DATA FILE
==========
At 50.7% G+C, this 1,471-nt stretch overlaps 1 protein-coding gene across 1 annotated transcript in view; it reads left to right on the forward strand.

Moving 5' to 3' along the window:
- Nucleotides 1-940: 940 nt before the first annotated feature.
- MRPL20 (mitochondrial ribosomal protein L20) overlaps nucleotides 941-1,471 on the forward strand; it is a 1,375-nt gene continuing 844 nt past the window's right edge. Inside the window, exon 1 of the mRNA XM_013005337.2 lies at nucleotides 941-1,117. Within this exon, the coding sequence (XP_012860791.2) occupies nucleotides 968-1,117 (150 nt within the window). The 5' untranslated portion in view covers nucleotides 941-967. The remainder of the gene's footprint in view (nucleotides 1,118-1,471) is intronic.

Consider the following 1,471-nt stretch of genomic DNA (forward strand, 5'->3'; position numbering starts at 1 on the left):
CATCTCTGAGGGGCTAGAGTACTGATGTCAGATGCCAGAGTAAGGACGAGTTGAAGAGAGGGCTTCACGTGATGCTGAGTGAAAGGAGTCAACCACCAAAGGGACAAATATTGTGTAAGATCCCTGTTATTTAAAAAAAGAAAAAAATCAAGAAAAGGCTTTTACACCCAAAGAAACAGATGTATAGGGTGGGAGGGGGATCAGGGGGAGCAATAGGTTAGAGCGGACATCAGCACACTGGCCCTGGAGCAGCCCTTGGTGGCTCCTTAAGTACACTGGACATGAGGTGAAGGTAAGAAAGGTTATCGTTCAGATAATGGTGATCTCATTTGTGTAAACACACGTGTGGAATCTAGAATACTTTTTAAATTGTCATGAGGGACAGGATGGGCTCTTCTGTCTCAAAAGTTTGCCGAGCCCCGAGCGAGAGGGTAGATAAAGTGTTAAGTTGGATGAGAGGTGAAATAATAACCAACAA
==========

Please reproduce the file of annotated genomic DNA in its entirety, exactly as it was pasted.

At 50.7% G+C, this 1,471-nt stretch overlaps 1 protein-coding gene across 1 annotated transcript in view; it reads left to right on the forward strand.

Moving 5' to 3' along the window:
- Nucleotides 1-940: 940 nt before the first annotated feature.
- MRPL20 (mitochondrial ribosomal protein L20) overlaps nucleotides 941-1,471 on the forward strand; it is a 1,375-nt gene continuing 844 nt past the window's right edge. Inside the window, exon 1 of the mRNA XM_013005337.2 lies at nucleotides 941-1,117. Within this exon, the coding sequence (XP_012860791.2) occupies nucleotides 968-1,117 (150 nt within the window). The 5' untranslated portion in view covers nucleotides 941-967. The remainder of the gene's footprint in view (nucleotides 1,118-1,471) is intronic.

Consider the following 1,471-nt stretch of genomic DNA (forward strand, 5'->3'; position numbering starts at 1 on the left):
CATCTCTGAGGGGCTAGAGTACTGATGTCAGATGCCAGAGTAAGGACGAGTTGAAGAGAGGGCTTCACGTGATGCTGAGTGAAAGGAGTCAACCACCAAAGGGACAAATATTGTGTAAGATCCCTGTTATTTAAAAAAAGAAAAAAATCAAGAAAAGGCTTTTACACCCAAAGAAACAGATGTATAGGGTGGGAGGGGGATCAGGGGGAGCAATAGGTTAGAGCGGACATCAGCACACTGGCCCTGGAGCAGCCCTTGGTGGCTCCTTAAGTACACTGGACATGAGGTGAAGGTAAGAAAGGTTATCGTTCAGATAATGGTGATCTCATTTGTGTAAACACACGTGTGGAATCTAGAATACTTTTTAAATTGTCATGAGGGACAGGATGGGCTCTTCTGTCTCAAAAGTTTGCCGAGCCCCGAGCGAGAGGGTAGATAAAGTGTTAAGTTGGATGAGAGGTGAAATAATAACCAACAA